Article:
Absolutely. I would beat the crap out of them. Well, Cedric Gervais is quite the good boxer so that would be tricky.
Yeah, so it was great working with him again. I had been asking him for years if we could make a followup to “Turbulence”. He’s been kind of holding it off and so five months ago he reached out to me and he said, “Dude, we gotta make a rave banger again!” and I was like, “I am ready, I’ve been ready!”
“It’s Time”, well we didn’t have that yet. So I made a rave banger sketch, I made it on 150 BPM because it needed to be the loudest track again because when “Turbulence” came out it was the hardest banger out. So we needed to do that again, I thought, and so I sent it through to him, didn’t hear from him, emailed him, didn’t hear from him, emailed him again, didn’t hear from him, so I kind of gave up.
At a certain point I was working out and he popped up on the FaceTime, and he said, “Dude, I’ve been working on the track, here it is!” and it sounded awesome. He picked all the right elements and it definitely was a banger. He said we need a catch-phrase, I was like okay, “We have an earthquake or explosions, what do we do after ‘Turbulence'”? We couldn’t figure it out on a FaceTime so I said, “I’m gonna hit you up later, I’m going to think about it.”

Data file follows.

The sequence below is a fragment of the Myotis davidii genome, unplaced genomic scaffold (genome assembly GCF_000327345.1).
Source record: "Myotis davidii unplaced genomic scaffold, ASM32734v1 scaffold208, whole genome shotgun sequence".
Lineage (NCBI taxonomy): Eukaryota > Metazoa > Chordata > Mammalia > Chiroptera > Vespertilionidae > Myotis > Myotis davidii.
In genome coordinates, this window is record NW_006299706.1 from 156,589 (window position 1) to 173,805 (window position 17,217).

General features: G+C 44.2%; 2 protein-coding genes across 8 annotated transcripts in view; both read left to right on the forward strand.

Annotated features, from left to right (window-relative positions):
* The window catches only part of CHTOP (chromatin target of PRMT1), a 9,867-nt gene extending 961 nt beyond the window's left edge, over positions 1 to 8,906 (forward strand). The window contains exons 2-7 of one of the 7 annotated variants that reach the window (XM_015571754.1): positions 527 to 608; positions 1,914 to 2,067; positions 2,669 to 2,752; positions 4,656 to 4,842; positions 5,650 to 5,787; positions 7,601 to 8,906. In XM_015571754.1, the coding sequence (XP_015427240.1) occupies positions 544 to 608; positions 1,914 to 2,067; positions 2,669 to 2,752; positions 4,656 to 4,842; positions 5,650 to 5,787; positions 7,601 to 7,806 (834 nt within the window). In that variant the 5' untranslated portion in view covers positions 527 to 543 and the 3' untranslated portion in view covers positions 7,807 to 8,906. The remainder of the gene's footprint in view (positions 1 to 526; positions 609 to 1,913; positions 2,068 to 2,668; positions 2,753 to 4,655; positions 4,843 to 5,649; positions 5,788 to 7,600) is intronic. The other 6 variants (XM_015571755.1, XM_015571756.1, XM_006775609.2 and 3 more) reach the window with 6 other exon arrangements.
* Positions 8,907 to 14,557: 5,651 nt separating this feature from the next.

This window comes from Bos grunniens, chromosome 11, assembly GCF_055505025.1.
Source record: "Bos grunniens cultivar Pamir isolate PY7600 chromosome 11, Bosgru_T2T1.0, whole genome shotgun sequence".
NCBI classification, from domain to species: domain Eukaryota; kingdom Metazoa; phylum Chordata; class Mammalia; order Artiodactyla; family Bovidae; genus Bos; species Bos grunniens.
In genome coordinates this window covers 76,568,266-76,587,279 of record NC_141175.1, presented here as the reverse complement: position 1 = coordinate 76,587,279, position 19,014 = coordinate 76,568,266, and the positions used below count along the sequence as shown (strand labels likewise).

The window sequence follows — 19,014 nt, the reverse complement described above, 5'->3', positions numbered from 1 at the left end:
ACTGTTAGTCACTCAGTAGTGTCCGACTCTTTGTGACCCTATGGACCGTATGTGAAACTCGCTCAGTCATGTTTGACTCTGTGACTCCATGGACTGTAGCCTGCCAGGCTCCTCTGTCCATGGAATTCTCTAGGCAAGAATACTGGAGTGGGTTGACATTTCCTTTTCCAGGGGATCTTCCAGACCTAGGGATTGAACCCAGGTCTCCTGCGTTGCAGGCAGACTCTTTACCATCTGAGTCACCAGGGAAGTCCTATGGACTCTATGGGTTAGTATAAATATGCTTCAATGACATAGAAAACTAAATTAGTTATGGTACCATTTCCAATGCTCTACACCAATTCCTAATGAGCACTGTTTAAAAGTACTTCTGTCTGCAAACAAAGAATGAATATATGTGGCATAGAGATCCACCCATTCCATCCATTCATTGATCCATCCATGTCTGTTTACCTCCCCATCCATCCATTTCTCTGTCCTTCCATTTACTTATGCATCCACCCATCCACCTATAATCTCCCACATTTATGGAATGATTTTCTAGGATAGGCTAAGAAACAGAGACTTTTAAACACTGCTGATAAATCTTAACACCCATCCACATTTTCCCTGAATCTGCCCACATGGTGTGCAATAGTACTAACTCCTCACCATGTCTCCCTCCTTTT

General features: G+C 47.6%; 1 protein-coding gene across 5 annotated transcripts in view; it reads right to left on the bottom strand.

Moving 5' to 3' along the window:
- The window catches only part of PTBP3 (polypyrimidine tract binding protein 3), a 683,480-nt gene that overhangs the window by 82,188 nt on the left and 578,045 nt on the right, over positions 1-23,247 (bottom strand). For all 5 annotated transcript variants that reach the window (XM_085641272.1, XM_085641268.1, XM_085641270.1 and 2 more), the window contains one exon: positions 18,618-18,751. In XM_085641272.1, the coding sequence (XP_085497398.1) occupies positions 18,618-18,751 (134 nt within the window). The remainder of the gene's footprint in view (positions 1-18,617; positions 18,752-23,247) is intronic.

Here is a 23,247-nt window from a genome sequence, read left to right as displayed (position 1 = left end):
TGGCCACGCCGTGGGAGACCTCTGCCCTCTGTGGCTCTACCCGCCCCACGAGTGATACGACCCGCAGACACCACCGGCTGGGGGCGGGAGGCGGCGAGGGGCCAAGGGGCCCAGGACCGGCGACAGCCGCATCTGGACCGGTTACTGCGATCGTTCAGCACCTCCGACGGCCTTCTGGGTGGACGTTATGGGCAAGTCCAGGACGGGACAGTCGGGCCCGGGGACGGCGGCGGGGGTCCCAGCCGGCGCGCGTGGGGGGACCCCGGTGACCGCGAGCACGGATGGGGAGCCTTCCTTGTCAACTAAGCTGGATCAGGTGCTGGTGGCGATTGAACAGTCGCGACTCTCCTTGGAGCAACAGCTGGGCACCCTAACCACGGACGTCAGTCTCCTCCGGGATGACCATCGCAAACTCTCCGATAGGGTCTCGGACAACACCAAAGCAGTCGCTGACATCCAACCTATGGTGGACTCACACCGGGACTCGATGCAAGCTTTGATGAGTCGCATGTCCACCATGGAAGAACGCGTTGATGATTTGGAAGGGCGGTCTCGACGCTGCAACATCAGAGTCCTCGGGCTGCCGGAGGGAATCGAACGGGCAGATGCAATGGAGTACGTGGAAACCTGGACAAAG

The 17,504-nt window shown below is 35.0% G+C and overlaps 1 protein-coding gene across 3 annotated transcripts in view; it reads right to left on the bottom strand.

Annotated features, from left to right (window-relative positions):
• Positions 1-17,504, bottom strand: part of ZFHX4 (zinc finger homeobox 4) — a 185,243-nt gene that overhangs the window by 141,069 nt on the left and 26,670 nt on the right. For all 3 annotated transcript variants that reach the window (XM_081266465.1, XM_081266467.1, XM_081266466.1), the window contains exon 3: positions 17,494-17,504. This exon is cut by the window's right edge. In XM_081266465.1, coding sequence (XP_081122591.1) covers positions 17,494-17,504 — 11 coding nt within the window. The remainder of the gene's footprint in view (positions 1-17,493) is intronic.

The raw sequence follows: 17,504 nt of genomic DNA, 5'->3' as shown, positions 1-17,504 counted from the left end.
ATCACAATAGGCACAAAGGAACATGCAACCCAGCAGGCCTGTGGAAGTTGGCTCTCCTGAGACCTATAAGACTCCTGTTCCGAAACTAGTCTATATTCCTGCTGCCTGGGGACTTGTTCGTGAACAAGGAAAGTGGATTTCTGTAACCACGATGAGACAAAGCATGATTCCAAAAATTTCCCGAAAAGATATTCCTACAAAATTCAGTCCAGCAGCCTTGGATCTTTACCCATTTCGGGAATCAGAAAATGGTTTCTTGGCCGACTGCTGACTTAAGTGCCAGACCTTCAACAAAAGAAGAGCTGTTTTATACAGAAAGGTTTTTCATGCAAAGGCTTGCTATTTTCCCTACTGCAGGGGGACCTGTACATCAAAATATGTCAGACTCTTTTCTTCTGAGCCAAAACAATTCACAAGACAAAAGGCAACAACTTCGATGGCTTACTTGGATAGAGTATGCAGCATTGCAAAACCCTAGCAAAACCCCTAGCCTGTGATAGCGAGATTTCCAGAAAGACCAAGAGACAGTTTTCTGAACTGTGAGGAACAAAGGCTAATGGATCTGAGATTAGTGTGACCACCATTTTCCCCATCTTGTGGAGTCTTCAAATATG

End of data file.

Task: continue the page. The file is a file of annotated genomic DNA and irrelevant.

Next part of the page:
I remember Steve mentioning that there should be a countdown in there, counting down from ten, and I was like you know what, the UFC guy says “It’s Time”. That’s perfect.
I started texting Steve straight away and he’s like, “No way Bruce Buffer, the UFC guy, hit me up yesterday and wanted to do a collab, I held him off, and now you’re here. I’m going to get him in the studio straight away.” Two days later the vocal was on the track and I texted Steve saying, “With the guy on the vocal we need a UFC-themed video for it as well,” so everything worked out.
So last year you spun more techno sets than ever and you also showed the world how you approach a techno set in your vlog. Will these shows remain special one-off shows or do you plan on having more them happen in the future?
No, as for now it’s just a hobby really, just my old love for techno and it feels nice to dabble in it. Mind you I quit techno at a certain point because I was really pressured–I couldn’t “make” techno anymore. I felt like I couldn’t have my musical freedom with it where I wanted to write songs and work with vocals and chord changes and everything. At a certain point, I couldn’t make music anymore because of techno.